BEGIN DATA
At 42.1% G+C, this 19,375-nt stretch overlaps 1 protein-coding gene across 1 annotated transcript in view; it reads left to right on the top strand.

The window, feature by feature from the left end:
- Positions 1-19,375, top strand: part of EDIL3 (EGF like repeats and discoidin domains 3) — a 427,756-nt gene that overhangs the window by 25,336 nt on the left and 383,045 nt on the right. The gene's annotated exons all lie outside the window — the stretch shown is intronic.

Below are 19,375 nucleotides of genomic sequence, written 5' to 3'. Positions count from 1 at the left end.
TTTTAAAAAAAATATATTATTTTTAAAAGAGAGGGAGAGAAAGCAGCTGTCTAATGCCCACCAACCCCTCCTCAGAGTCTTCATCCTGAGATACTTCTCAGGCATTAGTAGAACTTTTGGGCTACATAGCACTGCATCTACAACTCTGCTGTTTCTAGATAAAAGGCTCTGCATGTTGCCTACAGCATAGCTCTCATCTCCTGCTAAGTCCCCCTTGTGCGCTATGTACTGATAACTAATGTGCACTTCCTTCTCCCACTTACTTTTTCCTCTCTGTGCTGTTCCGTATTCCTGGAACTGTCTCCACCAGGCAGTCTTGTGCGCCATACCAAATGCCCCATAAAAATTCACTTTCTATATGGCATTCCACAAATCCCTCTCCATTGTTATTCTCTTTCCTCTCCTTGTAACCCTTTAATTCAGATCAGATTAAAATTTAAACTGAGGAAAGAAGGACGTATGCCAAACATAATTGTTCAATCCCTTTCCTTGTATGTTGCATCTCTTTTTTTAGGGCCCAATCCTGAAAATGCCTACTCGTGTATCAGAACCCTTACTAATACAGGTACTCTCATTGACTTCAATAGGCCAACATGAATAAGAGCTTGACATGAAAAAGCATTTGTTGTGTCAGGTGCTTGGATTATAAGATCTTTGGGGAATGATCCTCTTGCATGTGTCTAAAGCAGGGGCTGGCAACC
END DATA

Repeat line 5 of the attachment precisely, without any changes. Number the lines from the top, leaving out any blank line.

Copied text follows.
TTTTAAAAAAAATATATTATTTTTAAAAGAGAGGGAGAGAAAGCAGCTGTCTAATGCCCACCAACCCCTCCTCAGAGTCTTCATCCTGAGATACTTCTCAGGCATTAGTAGAACTTTTGGGCTACATAGCACTGCATCTACAACTCTGCTGTTTCTAGATAAAAGGCTCTGCATGTTGCCTACAGCATAGCTCTCATCTCCTGCTAAGTCCCCCTTGTGCGCTATGTACTGATAACTAATGTGCACTTCCTTCTCCCACTTACTTTTTCCTCTCTGTGCTGTTCCGTATTCCTGGAACTGTCTCCACCAGGCAGTCTTGTGCGCCATACCAAATGCCCCATAAAAATTCACTTTCTATATGGCATTCCACAAATCCCTCTCCATTGTTATTCTCTTTCCTCTCCTTGTAACCCTTTAATTCAGATCAGATTAAAATTTAAACTGAGGAAAGAAGGACGTATGCCAAACATAATTGTTCAATCCCTTTCCTTGTATGTTGCATCTCTTTTTTTAGGGCCCAATCCTGAAAATGCCTACTCGTGTATCAGAACCCTTACTAATACAGGTACTCTCATTGACTTCAATAGGCCAACATGAATAAGAGCTTGACATGAAAAAGCATTTGTTGTGTCAGGTGCTTGGATTATAAGATCTTTGGGGAATGATCCTCTTGCATGTGTCTAAAGCAGGGGCTGGCAACC